How to pay tax on peer to peer lending income?
Taxation of peer to peer lending profit is an issue. Of course, taxation is something to keep in mind whenever investing.
How will peer to peer lending earned money be taxed? And what about P2P cash back bonuses?
It can be easier than expected
One of the most important P2P lending websites in Europe has understood how much concern is building around this topic.
Hundreds of investors are flocking to alternative finance. They submitted an international survey to his own customer/investors. Just brilliant. Thank you Bondora. We publish the answers you got here
Data reported here are obviously just opinions collected doing experience and doing research, I am not a fiscal advisor. These can be anyway a starting point to find out how much taxes you might be paying on your P2P lending profit.
We are sometimes too focused on finding the right P2P tool. That’s fair, but the net profit after taxes is what counts.
So taxation has to be taken into account even if our average yearly interest is stable above 10%. I know most P2P investors exceed this level, so let’s find out.
When we analyze this profits in depth we find out that taxation on secondary market transactions profit might be different from the ordinary interest taxation.
What taxation applies to p2p cash backs on P2P lending?
Can I offset losses against earned interest?
Do I have to report my earnings even if this are left abroad and reinvested?
As you can see the subject is huge, even though in most cases and countries it is very simple to pay tax on social lending gains. We do recommend to seek professional advice if you are not too confident with the matter.
Every peer to peer lending website has an area where users can download their own detailed tax report to submit in their country. This tax report is usually a simple PDF document where crucial numbers are reported. It is normally very easy to read also for the laypersons.
The Tax Report will be created for you immediately and anytime of the year upon request.
Bondora tax report example
Here we have an example of how it looks like the report generation web page of Bondora.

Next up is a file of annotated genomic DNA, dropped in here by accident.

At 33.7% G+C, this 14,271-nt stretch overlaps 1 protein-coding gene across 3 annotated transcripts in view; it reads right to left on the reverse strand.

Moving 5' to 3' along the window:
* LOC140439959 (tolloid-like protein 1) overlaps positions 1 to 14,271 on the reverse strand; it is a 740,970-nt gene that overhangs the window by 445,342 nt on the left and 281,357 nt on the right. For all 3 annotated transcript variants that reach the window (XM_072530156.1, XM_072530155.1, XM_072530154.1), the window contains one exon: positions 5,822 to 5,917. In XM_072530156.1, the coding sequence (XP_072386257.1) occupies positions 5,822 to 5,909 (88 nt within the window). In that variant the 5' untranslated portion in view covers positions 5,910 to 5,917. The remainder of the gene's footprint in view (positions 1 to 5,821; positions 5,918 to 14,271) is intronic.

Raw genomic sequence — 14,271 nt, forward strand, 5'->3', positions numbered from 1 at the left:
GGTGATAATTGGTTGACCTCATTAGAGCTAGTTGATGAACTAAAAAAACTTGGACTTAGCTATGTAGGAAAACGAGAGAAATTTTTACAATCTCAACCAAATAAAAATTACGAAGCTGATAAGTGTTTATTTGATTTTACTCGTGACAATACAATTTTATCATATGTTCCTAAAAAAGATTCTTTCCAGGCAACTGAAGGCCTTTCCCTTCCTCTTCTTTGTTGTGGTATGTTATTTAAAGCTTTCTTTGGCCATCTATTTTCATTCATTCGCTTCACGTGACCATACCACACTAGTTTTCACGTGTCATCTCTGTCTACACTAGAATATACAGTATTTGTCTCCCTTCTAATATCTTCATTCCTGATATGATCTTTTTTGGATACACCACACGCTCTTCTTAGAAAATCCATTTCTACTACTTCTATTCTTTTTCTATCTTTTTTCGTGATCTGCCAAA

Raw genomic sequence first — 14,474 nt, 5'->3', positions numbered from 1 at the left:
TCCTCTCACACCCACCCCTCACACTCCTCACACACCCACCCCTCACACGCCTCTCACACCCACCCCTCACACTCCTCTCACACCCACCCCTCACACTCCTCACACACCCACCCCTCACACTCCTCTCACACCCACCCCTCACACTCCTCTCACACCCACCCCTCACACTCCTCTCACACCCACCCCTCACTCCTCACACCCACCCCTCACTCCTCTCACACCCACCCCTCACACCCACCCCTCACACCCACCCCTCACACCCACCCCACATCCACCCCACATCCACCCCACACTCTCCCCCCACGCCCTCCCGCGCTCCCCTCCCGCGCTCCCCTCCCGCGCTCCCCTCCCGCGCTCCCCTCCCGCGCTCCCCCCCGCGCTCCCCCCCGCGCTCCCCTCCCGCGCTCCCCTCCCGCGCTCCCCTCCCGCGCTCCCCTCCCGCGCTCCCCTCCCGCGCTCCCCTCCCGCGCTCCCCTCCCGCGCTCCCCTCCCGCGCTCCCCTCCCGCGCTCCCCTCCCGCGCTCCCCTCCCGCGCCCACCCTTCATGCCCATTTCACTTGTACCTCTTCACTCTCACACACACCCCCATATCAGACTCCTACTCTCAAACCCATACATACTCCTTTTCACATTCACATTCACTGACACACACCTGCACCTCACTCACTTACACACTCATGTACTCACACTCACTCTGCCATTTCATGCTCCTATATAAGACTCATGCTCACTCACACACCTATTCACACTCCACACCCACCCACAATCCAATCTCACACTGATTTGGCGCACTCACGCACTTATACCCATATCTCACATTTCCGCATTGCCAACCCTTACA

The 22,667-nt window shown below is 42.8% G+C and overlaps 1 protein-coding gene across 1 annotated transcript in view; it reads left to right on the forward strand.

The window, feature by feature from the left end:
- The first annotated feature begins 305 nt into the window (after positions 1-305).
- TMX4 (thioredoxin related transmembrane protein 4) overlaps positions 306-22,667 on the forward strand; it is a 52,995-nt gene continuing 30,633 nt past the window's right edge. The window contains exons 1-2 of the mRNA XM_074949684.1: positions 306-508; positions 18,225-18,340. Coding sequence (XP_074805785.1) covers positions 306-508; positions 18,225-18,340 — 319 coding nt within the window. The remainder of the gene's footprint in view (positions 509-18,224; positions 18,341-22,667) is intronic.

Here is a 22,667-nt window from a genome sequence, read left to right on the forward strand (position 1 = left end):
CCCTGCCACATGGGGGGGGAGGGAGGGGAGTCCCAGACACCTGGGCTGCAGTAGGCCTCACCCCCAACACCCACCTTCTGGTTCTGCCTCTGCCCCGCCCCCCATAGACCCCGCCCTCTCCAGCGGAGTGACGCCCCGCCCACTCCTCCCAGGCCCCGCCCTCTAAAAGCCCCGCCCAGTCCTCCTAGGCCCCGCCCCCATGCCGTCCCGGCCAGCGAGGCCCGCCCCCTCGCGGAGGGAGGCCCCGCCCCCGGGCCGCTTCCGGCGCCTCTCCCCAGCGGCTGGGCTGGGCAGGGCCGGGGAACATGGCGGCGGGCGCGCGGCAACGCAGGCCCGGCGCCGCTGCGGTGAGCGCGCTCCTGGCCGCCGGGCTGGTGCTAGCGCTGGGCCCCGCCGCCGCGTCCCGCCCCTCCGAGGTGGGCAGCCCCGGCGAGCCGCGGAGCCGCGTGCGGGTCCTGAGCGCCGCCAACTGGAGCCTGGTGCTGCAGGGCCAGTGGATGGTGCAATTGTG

There are several options to choose from but normally you will be asked “from when to when”, which is all that matters.
For Bondora tax report just go to the Reports page, choose the period and click on the PDF icon. The result is immediate. On the Tax Report the most important rows are, of course, “Interest Received” and “Interest Repaid from Loans in Default”. Total interest is the sum of the two values.
If you want to know the earned capital gains from Secondary Market just tick the right box.
Mintos tax report example
And here is the tax report page from Mintos website.
Here is the Fixura social lending tax report page
Taxation on P2P lending in the UK may be very different from the rest of Europe. Many British social lending platforms allow resident investors tax deductions under a system called IFISA. It can be very convenient with a 20k £ yearly allowance.
In some European countries, P2P lending interest taxation can be a fixed percentage. In many others, interest income can be taxed like capital gains.
Final thoughts on P2P tax
Most European citizens must declare the earned interest even if the profits are still virtual and the active strategy is to reinvest all the returns.
If for any reason we haven’t earned any profit in a calendar year, then we have no obligation of declaration, we only pay on actual interest payments.
Most of the times when declaring our income (as a private citizens) we are not allowed to offset any losses against earned interest and income tax is payable on total interest received.
What is your experience? Have you already paid this taxes in your nation? How was it?
Do you have any questions or suggestions?
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This blog is for information purposes only and should not be considered as investment advice or an invitation to trade.
NOTE: The indications contained in this analysis are to be considered mere information tools and do not intend to constitute in any way financial advice, solicitation to the public savings, suggest or promote any form of investment.